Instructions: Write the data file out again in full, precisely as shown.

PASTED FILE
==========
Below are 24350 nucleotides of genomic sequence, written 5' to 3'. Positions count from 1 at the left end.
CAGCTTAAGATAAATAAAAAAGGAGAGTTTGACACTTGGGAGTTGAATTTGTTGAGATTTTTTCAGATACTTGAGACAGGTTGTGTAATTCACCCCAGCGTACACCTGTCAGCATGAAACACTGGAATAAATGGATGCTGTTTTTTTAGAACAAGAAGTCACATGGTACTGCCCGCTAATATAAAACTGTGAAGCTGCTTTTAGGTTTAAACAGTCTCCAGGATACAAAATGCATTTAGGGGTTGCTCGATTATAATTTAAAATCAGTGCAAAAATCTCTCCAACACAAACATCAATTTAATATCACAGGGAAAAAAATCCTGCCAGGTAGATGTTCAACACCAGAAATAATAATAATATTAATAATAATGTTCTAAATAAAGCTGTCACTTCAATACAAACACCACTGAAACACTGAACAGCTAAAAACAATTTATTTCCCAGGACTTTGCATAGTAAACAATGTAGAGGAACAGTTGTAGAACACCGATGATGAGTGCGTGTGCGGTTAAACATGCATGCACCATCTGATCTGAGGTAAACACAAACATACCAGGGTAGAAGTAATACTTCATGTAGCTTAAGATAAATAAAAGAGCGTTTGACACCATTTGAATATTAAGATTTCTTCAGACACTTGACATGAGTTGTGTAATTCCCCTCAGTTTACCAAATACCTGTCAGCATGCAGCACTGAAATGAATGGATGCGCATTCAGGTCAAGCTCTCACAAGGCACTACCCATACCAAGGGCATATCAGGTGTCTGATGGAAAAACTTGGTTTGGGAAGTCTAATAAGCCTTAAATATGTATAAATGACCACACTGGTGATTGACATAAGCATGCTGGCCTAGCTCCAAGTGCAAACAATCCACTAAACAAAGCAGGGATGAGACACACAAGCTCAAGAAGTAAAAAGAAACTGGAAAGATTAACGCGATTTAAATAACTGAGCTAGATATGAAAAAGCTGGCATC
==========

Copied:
Below are 24350 nucleotides of genomic sequence, written 5' to 3'. Positions count from 1 at the left end.
CAGCTTAAGATAAATAAAAAAGGAGAGTTTGACACTTGGGAGTTGAATTTGTTGAGATTTTTTCAGATACTTGAGACAGGTTGTGTAATTCACCCCAGCGTACACCTGTCAGCATGAAACACTGGAATAAATGGATGCTGTTTTTTTAGAACAAGAAGTCACATGGTACTGCCCGCTAATATAAAACTGTGAAGCTGCTTTTAGGTTTAAACAGTCTCCAGGATACAAAATGCATTTAGGGGTTGCTCGATTATAATTTAAAATCAGTGCAAAAATCTCTCCAACACAAACATCAATTTAATATCACAGGGAAAAAAATCCTGCCAGGTAGATGTTCAACACCAGAAATAATAATAATATTAATAATAATGTTCTAAATAAAGCTGTCACTTCAATACAAACACCACTGAAACACTGAACAGCTAAAAACAATTTATTTCCCAGGACTTTGCATAGTAAACAATGTAGAGGAACAGTTGTAGAACACCGATGATGAGTGCGTGTGCGGTTAAACATGCATGCACCATCTGATCTGAGGTAAACACAAACATACCAGGGTAGAAGTAATACTTCATGTAGCTTAAGATAAATAAAAGAGCGTTTGACACCATTTGAATATTAAGATTTCTTCAGACACTTGACATGAGTTGTGTAATTCCCCTCAGTTTACCAAATACCTGTCAGCATGCAGCACTGAAATGAATGGATGCGCATTCAGGTCAAGCTCTCACAAGGCACTACCCATACCAAGGGCATATCAGGTGTCTGATGGAAAAACTTGGTTTGGGAAGTCTAATAAGCCTTAAATATGTATAAATGACCACACTGGTGATTGACATAAGCATGCTGGCCTAGCTCCAAGTGCAAACAATCCACTAAACAAAGCAGGGATGAGACACACAAGCTCAAGAAGTAAAAAGAAACTGGAAAGATTAACGCGATTTAAATAACTGAGCTAGATATGAAAAAGCTGGCATC